If you have never made a mistake, then that suggests that you have never tried anything new. Mistakes are a simple fact of life and while many of us are highly appalled by the thought that we might make an error, learning to accept that fact and work through it is crucial if you hope to thrive.
The obvious reason for this, is that any mistake is also a learning opportunity. If you have made a mistake, then this presents you with a chance to deconstruct that error and to learn how to avoid letting it happen again in the future.
The first step to doing this is to accept that the mistake happened and to admit your responsibility. Humans tend to have an ‘internal locus of control’ (believing that our circumstances are dictated by us) right up until something goes wrong – at which point we blame others for distracting us, or we accuse the weather of being wrong. While this is good for our egos, it’s not terribly helpful when it comes to preventing future mistakes and so it is a habit to try and quash if possible.
By accepting some responsibility for the error, you will then be poised to try and identify precisely where you went wrong and what you could have done differently. This is your ‘debrief’ and the objective is to walk yourself mentally through what happened in order to try and identify the ‘failure points’ where things started to go wrong.
This might be a simple ‘process’ – for instance, it could be that you forgot to preheat the oven, or you forgot to consider the fact that you have a fan oven. But in other cases the mistake might have been more ‘general’ and related to your emotional state. For instance, a common mistake in all manner of scenarios is to rush.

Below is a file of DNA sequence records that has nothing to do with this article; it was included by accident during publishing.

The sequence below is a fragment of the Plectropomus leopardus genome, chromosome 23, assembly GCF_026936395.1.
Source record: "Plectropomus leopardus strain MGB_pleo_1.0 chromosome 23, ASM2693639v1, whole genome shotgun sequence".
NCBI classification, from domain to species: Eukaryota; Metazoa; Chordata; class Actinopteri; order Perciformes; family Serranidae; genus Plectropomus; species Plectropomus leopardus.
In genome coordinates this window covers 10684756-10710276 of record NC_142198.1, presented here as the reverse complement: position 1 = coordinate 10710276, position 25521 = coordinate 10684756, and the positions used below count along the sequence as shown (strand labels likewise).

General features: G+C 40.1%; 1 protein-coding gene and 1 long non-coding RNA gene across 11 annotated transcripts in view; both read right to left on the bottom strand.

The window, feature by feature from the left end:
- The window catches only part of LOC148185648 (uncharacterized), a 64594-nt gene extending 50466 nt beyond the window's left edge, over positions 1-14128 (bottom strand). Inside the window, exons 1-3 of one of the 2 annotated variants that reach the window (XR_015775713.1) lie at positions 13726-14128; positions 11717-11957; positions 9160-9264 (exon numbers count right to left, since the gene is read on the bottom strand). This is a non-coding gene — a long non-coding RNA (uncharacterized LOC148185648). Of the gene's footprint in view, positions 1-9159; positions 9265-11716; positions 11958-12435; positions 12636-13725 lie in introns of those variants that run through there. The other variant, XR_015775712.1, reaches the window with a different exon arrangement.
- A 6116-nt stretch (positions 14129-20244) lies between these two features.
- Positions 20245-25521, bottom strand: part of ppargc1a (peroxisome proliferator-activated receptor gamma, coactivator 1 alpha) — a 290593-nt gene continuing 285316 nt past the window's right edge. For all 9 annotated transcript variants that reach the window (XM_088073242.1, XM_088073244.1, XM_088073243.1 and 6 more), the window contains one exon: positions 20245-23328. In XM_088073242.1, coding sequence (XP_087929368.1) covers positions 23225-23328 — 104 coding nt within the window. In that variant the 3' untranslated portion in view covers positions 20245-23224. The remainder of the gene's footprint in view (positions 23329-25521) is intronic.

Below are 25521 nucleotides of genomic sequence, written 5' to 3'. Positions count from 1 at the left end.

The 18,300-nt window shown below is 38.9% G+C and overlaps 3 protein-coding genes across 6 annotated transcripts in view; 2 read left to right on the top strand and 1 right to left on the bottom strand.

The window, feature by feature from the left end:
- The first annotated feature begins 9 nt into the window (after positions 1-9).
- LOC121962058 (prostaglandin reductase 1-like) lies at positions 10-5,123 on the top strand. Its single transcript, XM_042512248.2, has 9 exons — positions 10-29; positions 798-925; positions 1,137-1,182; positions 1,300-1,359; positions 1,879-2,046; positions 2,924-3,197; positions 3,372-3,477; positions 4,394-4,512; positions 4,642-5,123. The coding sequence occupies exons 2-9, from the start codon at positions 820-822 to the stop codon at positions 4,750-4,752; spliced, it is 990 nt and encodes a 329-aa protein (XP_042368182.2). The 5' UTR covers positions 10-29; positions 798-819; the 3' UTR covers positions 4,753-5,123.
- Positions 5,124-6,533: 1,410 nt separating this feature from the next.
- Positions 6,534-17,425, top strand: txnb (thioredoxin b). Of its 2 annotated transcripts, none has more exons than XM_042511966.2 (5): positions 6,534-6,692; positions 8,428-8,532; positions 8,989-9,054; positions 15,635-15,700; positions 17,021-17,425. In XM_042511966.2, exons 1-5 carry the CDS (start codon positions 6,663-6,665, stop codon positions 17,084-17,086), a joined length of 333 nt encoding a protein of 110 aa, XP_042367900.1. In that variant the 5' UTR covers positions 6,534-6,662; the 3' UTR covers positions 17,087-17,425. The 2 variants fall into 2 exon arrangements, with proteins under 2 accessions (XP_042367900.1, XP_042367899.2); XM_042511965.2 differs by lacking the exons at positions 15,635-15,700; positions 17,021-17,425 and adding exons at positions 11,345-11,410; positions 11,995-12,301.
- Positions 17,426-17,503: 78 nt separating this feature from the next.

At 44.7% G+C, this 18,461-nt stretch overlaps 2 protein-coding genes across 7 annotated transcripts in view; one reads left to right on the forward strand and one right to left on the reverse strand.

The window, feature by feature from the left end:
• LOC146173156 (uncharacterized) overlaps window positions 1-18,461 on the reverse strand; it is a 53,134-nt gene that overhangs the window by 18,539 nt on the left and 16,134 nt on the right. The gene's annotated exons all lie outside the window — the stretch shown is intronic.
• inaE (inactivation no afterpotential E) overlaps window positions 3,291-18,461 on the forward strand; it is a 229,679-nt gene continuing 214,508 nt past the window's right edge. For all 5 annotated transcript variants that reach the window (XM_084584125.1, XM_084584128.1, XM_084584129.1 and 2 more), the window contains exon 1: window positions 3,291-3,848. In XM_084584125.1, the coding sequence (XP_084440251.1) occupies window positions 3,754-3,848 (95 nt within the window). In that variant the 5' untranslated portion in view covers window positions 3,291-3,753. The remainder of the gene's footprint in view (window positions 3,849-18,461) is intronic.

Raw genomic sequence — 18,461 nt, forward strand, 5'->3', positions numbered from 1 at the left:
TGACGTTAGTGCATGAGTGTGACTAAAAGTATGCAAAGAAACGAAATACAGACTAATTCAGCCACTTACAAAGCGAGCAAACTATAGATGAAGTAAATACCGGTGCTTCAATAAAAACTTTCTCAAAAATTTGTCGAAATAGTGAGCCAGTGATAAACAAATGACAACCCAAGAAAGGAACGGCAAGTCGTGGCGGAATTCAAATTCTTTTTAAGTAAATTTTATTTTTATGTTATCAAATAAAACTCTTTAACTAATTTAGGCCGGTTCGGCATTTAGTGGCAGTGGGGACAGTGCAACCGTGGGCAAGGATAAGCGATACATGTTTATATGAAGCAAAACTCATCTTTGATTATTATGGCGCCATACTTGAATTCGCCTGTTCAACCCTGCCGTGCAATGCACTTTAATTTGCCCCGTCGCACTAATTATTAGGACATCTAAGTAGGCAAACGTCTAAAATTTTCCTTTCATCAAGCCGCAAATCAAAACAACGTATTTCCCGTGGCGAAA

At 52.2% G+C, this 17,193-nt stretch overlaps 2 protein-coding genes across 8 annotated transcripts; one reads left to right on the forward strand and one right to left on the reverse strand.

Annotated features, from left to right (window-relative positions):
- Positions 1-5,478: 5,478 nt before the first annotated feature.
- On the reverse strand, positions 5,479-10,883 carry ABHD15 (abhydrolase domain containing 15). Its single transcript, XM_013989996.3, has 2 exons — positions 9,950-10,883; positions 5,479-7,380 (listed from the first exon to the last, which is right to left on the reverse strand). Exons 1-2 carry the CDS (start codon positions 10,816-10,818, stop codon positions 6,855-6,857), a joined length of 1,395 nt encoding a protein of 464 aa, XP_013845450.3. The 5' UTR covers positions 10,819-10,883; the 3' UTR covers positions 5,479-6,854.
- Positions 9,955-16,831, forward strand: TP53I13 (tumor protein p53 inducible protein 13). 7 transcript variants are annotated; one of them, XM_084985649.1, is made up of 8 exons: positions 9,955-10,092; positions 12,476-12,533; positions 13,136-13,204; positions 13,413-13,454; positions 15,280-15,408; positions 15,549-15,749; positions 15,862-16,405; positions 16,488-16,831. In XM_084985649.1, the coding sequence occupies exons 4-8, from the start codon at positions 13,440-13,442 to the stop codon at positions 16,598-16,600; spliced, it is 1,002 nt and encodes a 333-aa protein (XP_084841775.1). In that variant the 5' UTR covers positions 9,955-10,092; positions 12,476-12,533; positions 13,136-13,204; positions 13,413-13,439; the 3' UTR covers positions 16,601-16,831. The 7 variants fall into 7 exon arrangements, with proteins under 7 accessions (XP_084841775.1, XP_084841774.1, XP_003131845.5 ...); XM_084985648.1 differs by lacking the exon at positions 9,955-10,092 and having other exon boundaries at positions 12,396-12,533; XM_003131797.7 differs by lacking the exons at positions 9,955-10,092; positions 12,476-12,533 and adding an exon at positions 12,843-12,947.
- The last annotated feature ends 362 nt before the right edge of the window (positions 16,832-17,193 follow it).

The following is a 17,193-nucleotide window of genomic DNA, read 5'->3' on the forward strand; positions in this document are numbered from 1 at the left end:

From here, you can then make a note of the things that went wrong and try to remember to avoid that mistake next time.
If you find yourself continually making mistakes, then a very easy solution is to create a checklist. This checklist is something that you can then consult whenever you perform that task and that will outline every single step that you need to take, along with cautions for things to avoid.
Checklists have been demonstrated to be highly effective tools for preventing mistakes and errors. Doctors and surgeons for instance will refer to checklists even for tasks that they are highly experienced in and qualified to perform. Research shows that as soon as they cast the checklist aside – mistakes start to happen.
If you don’t want to write the checklist down though, then just store it mentally for you to retrieve as needed – but be careful to take your time each time.
Most important though is simply to take the right psychological approach to mistakes. That means you need to acknowledge them as mistakes but simultaneously avoid letting this hurt your self-esteem. Just because you made a mistake, that doesn’t make you a failure. In fact, many highly successful people would say that they only got to where they are by learning to make mistakes and then get up and keep going on anyway!